For evaluation studies on the effectiveness of DMPs in other countries it must be noted that both the health systems and the DMPs are organized differently. Additionally, the studies are widely heterogeneous in terms of design, choice of outcome measure and observational period. An overview of approaches for chronic disease management and evaluations in Europe is given in Nolte et al [6]. Examples of implemented multidisciplinary management and self-management programs in non-European countries are given in [24, 25, 27, 28, 29, 30].

Frequently investigated parameters to assess the effectiveness of chronic care management programs for diabetes are intermediate clinical outcome measures such as HbA1c and systolic blood pressure. Results from recent meta-analyses generally suggest a positive impact of these programs; however, only moderate improvements in glycaemic control were observed [31, 32].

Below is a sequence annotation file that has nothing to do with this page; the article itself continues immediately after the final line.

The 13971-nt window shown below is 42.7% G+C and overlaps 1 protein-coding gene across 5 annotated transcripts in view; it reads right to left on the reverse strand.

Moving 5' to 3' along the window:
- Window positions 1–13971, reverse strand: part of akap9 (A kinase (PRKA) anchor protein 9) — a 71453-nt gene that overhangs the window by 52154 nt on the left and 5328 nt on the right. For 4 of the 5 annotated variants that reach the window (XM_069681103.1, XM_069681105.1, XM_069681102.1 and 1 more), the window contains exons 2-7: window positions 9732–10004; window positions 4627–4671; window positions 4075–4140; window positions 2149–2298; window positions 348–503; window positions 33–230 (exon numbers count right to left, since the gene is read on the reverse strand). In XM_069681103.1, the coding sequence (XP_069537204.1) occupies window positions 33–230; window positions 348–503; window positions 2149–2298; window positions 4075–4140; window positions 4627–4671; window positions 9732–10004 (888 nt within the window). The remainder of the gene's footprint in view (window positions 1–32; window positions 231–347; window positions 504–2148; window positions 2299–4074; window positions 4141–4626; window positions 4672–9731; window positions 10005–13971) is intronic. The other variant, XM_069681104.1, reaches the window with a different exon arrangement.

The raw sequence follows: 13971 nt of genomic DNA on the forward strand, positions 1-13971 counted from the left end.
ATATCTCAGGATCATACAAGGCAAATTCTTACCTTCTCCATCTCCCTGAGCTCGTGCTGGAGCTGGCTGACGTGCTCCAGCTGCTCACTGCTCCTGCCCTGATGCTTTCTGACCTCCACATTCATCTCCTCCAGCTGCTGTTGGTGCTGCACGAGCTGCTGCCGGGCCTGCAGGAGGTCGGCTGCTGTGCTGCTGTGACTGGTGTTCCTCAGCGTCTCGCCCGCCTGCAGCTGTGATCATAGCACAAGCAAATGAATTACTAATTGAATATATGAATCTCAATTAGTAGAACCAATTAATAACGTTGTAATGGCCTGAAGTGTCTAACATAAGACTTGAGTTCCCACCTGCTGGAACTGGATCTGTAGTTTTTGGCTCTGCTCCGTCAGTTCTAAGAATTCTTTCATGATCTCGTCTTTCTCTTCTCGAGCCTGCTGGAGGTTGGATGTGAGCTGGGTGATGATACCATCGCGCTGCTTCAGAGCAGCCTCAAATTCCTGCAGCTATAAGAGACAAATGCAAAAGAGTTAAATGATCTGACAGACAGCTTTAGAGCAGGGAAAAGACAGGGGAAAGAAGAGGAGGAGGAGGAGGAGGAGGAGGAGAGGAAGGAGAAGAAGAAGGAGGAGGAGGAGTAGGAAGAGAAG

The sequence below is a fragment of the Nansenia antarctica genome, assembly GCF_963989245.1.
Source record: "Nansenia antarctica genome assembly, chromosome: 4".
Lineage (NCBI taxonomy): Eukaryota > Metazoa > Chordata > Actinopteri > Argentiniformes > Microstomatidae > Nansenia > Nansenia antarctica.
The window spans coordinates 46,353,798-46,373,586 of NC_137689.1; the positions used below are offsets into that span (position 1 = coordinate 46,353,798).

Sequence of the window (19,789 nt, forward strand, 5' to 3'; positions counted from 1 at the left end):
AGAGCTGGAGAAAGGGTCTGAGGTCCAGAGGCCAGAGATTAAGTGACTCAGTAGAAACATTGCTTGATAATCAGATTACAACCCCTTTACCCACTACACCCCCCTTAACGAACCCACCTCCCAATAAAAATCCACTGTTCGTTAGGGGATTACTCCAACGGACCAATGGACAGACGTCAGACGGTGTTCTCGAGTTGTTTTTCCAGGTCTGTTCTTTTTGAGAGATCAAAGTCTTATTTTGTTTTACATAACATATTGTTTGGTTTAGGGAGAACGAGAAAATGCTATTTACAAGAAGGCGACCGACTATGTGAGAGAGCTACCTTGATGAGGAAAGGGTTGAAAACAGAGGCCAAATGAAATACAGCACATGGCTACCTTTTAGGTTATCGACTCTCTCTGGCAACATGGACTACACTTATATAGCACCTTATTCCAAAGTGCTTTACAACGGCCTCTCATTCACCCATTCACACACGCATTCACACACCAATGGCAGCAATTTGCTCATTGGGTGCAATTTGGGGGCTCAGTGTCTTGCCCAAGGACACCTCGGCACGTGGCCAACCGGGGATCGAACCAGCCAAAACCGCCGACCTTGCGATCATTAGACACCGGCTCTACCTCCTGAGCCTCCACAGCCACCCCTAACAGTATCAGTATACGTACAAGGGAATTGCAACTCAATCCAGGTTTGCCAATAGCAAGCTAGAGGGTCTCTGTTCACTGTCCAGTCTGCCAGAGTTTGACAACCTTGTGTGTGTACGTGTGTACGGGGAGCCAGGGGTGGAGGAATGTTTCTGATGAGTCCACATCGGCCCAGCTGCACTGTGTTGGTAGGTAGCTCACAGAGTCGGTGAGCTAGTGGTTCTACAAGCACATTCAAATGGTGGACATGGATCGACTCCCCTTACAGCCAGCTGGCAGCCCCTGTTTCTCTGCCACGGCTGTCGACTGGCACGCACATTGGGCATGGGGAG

Our study has several limitations: the main limitation is that this study has no randomized design. Although our PS matching resulted in good balance, this approach adjusts only for measured confounders and further depends on the availability and quality of the routine data. The opportunities and limitations of using routine data for evaluations are discussed in [33]. In our study, the identification of patients with type 2 diabetes mellitus by ICD-10 codes was not possible, since in the outpatient sector in Austria, no standardized coding with ICD-10 is performed. However, ATC codes for prescriptions of pharmaceutical products are well documented and work has been performed to determine the reliability for predicting the ICD code from the ATC code [34]. Additionally, in 2012, the implemented algorithm in the LEICON database was tested for its accuracy to identify patients with type 2 diabetes mellitus. The results showed high sensitivity and specificity of over 80%. However, we cannot completely rule out that misclassification of type 2 diabetes mellitus in the control group is present. Furthermore, we did not have access to clinical data including HbA1c measurements or duration of diabetes which is associated with an increased risk of micro- and macrovascular complications and death [35]. However, to reduce the impact of confounding by disease severity, a large number of diabetes relevant prescriptions and discharge diagnoses were included in the PS calculation. Although, after matching no imbalances were observed in those variables, we cannot rule out that there are still differences between the groups at baseline in terms of other variables (e.g. education, health awareness), which could not be considered due to the secondary use of routine data of the Austrian social insurance institutions. Additionally, our evaluation might be influenced by spill-over effects [36], and by higher motivation of DMP-physicians. The motivation of DMP-physicians is not considered in the matching as only patient characteristics were available. To avoid treatment cross-over in the control-group, we decided to include only control patients which are predominantly under treatment of non DMP-physicians. In a sensitivity analysis without this criterion, no substantial differences in the results were observed (S4 Table). Therefore, our findings may partially be explained by a higher motivation of the patients and the physicians and a less advanced disease in DMP-participants compared to non-participants [37]. A further limitation is that indirect costs including for example additional costs for inability to work could not be considered in our analysis due to limited data availability.